artnet Asks: Zheng Guogu
Where does spirituality stop and humor start?
Chinese artist Zheng Guogu is hard to pin down. Working in a variety of media, his versatile practice is characterized by a thematic approach rather than a signature style. Zheng’s complex vision of a world in constant flux is, on the one hand, informed by an intimate knowledge of traditional Buddhist and Daoist art, while on the other hand reflecting on the rapid changes brought on by technology and societal transformations in China.
Zheng, who’s shown at numerous international exhibitions including the 50th Venice Biennale and the 2007 Documenta, hails from Yangjiang, in China’s southwestern Guangdong province.
He was a founding member of the Yangjiang Group, together with Chen Zaiyan, and Sun Qinglin, who regarded art as being about social action in everyday life, and pushed for a new practice of calligraphy—along with shopping, football, gambling, drinking, and eating—in contemporary art.
In the last few years, Zheng has shifted his focus from means of conviviality (which included, for him, heavy drinking as well) and towards a research of underlying energies, that is closely linked to Buddhism. To cleanse the space and prepare the viewers for the exhibition of his new works at Berlin’s VeneKlasen Werner gallery, Zheng conducted a tea ceremony prior to the opening last Saturday.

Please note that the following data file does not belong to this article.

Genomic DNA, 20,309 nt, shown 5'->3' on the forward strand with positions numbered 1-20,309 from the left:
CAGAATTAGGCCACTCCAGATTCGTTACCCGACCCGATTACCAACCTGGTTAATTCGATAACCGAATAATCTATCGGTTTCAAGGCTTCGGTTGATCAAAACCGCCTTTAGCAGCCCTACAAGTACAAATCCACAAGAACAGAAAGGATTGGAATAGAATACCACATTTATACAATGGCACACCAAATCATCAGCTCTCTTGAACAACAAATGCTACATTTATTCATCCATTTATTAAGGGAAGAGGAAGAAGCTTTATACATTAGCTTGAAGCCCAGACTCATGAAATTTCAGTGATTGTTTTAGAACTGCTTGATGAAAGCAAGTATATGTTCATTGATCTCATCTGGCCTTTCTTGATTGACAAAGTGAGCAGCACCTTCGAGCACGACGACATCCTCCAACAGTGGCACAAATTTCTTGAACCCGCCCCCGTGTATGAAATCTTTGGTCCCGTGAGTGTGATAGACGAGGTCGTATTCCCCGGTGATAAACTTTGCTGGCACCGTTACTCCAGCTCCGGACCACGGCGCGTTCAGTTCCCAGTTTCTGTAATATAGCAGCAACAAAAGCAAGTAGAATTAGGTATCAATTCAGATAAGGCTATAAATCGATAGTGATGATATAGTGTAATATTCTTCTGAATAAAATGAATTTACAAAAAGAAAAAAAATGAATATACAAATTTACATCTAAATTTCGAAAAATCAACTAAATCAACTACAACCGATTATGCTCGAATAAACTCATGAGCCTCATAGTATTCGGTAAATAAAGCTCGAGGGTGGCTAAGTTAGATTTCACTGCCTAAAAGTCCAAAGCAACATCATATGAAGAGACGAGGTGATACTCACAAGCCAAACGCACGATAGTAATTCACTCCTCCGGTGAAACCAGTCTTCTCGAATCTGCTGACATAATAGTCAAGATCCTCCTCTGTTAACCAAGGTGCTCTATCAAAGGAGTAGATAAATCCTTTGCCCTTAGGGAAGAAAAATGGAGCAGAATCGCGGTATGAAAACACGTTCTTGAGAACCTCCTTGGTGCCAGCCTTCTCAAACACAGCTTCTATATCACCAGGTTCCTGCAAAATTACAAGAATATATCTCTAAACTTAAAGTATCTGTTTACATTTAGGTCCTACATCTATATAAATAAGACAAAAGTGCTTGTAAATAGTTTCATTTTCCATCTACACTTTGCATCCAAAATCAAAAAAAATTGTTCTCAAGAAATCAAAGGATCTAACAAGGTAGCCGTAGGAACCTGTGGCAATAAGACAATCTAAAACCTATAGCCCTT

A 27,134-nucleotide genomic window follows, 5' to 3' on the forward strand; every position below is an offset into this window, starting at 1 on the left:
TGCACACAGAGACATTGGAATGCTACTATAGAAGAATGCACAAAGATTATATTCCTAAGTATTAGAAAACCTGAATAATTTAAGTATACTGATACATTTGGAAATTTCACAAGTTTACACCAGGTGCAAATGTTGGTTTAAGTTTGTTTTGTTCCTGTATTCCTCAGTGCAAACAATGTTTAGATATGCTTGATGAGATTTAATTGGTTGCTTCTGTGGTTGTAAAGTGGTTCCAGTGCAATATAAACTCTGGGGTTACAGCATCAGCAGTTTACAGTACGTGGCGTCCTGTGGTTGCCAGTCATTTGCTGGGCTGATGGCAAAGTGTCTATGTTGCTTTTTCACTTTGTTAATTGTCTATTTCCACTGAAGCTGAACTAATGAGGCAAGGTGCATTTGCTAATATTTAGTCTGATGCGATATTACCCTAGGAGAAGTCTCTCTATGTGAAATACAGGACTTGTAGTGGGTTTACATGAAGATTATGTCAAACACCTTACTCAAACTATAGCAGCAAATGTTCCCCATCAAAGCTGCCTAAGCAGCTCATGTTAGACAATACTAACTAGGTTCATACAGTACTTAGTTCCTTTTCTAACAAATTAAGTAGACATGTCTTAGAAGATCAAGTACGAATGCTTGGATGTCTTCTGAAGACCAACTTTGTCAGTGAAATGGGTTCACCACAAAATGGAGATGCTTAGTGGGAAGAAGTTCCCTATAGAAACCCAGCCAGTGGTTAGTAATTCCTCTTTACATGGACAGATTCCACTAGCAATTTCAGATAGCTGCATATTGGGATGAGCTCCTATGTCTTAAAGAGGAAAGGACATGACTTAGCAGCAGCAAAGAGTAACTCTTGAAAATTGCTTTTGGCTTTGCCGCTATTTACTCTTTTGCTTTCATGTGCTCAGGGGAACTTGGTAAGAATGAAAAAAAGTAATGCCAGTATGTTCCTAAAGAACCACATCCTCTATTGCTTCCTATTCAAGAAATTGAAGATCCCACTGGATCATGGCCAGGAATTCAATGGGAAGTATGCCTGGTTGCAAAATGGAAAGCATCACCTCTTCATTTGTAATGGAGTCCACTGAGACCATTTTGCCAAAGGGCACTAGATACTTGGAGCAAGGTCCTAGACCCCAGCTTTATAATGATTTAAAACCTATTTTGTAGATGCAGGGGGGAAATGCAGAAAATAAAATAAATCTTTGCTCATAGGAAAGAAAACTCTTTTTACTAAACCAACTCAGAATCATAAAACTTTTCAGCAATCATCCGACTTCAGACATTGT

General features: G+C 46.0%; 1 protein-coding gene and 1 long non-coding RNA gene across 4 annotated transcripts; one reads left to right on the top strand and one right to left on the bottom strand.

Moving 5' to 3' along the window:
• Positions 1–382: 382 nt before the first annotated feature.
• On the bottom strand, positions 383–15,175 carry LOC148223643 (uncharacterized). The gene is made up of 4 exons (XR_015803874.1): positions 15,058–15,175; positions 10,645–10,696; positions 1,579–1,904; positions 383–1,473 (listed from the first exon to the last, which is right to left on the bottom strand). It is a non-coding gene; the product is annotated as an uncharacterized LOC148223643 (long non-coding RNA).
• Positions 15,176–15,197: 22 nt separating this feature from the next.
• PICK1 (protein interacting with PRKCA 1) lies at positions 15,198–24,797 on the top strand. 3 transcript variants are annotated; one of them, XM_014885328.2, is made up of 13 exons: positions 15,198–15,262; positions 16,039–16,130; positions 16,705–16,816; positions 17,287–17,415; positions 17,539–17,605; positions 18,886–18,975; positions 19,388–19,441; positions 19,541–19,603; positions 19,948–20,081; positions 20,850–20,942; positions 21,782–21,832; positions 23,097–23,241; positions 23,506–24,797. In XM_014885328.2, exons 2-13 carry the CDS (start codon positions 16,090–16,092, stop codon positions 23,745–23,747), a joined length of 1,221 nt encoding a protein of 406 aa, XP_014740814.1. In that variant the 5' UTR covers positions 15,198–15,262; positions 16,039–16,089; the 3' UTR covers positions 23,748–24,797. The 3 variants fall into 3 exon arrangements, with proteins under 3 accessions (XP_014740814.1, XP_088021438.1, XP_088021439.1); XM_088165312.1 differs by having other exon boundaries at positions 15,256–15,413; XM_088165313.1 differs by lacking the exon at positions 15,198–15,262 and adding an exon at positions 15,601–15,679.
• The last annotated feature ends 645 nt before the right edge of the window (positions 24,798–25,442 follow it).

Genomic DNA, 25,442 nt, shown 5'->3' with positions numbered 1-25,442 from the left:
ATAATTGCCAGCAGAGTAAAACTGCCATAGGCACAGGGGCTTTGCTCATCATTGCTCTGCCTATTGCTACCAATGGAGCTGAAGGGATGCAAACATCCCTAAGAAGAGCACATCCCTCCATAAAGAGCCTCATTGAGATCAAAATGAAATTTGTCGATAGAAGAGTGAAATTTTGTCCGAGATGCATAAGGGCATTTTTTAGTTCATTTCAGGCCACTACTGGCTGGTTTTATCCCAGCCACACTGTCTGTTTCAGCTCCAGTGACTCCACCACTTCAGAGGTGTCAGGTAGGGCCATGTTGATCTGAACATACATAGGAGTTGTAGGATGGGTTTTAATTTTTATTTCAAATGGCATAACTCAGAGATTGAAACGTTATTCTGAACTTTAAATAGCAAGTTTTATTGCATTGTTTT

The first two paintings the viewer encounters are reminiscent of scientific charts. The one hanging opposite them shows a Buddhist Thangka. How do they relate to each other?
[The series] The Aesthetic Resonance of Chakra focuses on the point in your body where you should breathe. Take a deep breath as you stand in front of them. Then move the air up. You have to breathe from your center. It prepares your energy for viewing the rest of the show. My whole practice is beyond abstraction or concept. It’s a direct interaction with your body. You don’t have to read or to know anything, but to feel it. You yourself become a part of the artwork. The Thangka is pure energy. You shouldn’t think. It’s not Pop or symbolism, it’s about the subconscious.
But people have different subconsciousness. It strikes me as impossible to anticipate what the viewer will feel standing here. How can you be sure visitors will feel this energy?
You must be under the influence of an education of art history, so you always automatically look for references, you might think maybe this artist invents a new way to make art, but you don’t need to think at all. Just match the vibrations of the piece so only you and the work exist, you are the reflection of the existence of the energy. You can still feel the energy when you go home.